7.After a shift to the interaction model, a breach of the rules of respectful interaction between human and non-human subjects is identified as the cause of the negative situations.

 

8.Typical examples of such retrospective reflections from the perspective of the interaction model are so-called “true occurrences” (Tyvan: bolgan tavarylgalar, i.e. contemporary legends or reports of events, experiences or adventures). They often refer to a breach of norms by people and their subsequent punishment by non-human subjects, such as spirits.

 

9.After the spontaneous shift from the dominance towards the interaction model, rituals of conciliation (Versöhnungsrituale) are a typical next step.

 

10.These are followed by long-term modifications of behaviour, accompanied by the promise to follow the rules of the interaction model for respectful interactions between human and non-human subjects more carefully.

 

11.Accidents and strokes of fate that often cause the shift from the dominance model to the interaction model are especially relevant in maintaining the possibility for interpreting events according to the interaction model.

 

12.Depending on the situation, further reasons for shifting from the dominance to the interaction model may include particular spaces (e.g. holy or ritual places), moments in time (e.g. days reserved for rituals) and encounters with specific people (e.g. religious specialists or a researcher working on animism and shamanism).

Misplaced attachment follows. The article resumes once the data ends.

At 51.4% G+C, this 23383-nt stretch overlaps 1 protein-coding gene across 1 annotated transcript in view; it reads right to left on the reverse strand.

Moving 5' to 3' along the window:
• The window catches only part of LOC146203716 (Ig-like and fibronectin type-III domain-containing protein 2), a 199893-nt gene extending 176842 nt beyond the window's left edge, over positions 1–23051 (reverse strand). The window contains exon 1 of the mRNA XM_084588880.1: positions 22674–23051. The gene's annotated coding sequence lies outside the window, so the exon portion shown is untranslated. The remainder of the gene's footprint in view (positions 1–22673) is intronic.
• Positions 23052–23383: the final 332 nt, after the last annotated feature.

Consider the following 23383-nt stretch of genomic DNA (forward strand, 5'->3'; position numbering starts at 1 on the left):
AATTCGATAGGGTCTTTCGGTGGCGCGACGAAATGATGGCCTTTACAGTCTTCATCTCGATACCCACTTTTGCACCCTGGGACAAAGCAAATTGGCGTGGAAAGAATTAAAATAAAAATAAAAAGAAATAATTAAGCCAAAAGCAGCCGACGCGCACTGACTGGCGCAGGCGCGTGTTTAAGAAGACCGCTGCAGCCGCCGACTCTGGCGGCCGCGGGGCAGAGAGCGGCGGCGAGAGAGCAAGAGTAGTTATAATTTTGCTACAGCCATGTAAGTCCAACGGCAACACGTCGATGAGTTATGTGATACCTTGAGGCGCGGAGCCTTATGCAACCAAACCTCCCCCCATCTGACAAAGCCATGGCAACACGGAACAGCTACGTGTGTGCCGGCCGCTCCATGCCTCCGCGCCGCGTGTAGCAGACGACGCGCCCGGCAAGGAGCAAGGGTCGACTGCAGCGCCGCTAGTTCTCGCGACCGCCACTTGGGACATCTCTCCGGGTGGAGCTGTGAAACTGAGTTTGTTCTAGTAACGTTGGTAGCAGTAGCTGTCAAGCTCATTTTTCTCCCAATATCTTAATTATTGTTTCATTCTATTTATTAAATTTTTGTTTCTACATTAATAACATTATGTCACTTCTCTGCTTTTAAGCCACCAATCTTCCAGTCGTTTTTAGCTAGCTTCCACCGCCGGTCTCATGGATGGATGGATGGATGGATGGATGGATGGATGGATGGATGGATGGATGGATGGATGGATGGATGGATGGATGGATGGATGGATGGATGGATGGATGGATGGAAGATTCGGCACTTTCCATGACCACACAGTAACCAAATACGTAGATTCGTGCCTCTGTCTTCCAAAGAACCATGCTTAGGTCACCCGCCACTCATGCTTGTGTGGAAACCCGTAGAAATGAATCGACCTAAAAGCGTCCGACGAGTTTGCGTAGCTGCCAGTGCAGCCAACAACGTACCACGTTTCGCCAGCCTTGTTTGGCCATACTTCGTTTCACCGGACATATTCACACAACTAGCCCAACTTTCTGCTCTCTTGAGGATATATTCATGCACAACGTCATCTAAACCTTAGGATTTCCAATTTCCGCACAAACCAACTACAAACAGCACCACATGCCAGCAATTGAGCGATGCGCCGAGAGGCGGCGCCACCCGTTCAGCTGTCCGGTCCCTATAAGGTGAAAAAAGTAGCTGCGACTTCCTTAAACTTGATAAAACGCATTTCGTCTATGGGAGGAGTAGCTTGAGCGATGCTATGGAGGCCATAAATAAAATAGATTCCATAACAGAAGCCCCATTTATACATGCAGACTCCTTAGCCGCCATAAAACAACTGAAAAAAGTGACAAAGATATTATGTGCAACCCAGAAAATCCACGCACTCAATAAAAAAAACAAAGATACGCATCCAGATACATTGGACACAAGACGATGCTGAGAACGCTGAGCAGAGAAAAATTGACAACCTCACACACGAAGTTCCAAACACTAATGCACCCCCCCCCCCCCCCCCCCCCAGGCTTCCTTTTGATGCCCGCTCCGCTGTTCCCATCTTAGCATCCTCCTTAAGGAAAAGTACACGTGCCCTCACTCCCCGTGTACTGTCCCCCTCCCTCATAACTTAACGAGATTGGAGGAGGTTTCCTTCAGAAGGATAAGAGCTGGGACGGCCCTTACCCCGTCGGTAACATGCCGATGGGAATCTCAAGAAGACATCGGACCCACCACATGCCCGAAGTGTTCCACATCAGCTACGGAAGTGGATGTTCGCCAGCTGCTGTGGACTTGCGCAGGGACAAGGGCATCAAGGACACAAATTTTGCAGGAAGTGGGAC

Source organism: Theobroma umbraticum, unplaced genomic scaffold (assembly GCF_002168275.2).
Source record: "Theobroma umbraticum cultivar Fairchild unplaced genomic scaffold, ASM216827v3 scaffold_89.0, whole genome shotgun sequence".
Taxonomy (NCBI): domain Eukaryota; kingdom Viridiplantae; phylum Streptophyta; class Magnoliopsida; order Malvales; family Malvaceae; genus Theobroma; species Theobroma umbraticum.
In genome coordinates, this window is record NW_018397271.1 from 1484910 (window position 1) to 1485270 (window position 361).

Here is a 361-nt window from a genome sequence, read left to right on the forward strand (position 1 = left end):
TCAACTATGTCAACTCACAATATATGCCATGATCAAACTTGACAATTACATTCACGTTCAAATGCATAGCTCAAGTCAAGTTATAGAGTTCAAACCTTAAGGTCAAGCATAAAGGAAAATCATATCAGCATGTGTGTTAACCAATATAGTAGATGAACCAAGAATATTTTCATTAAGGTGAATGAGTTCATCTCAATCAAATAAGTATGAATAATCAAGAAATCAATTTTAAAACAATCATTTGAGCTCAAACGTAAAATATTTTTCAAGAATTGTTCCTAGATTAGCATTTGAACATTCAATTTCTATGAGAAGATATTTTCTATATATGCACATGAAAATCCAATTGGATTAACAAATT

13.Interpretations of events directly on the interaction model, i.e. not preceded by a shift from the dominance to the interaction model, take place most frequently in the days after rituals. Rituals keep awake the interaction model in the people involved for a while after conducting them.

 

14.Shifting between the models of world interpretation can occur spontaneously or strategically. Strategic shifts in both directions often take place when a person or a group of persons is not satisfied with the results of applying one of the models of world interpretation. The strategic use of the dominance model during the Soviet period was a characteristic tactic for hiding personal religiousness.

 

15.The conscious strategic shift can often and best be observed with shamans. Today, shamans need to command several strategies in their work that borrow instruments from the dominance model. These include networking, publicity, book-keeping, the installation and organisation of shaman-clinics as well as the manufacture and trade of devotional items.

 

16.Tyvan self-descriptions reveal a tendency to explanations of proper and improper behaviour and action. Such a distinction was often accompanied by an effort to oppose the two models of world interpretation as right or wrong and thus postulate their incompatibility.

 

17.In such cases, many Tyvans created a narratively idealised pure form of one model of world interpretation. Therein the interpretation of events and situations approximated the extreme form of that model.

 

18.Apart from the structural stability of both models of world interpretation, in Tyva an accelerated changeability of the content of both the dominance and the interaction model is typical today.

 

19.The frequency of applying both models of world interpretation is also changing. Today the dominance model is more often employed than the interaction model, the use of which is concentrated on specific circumstances.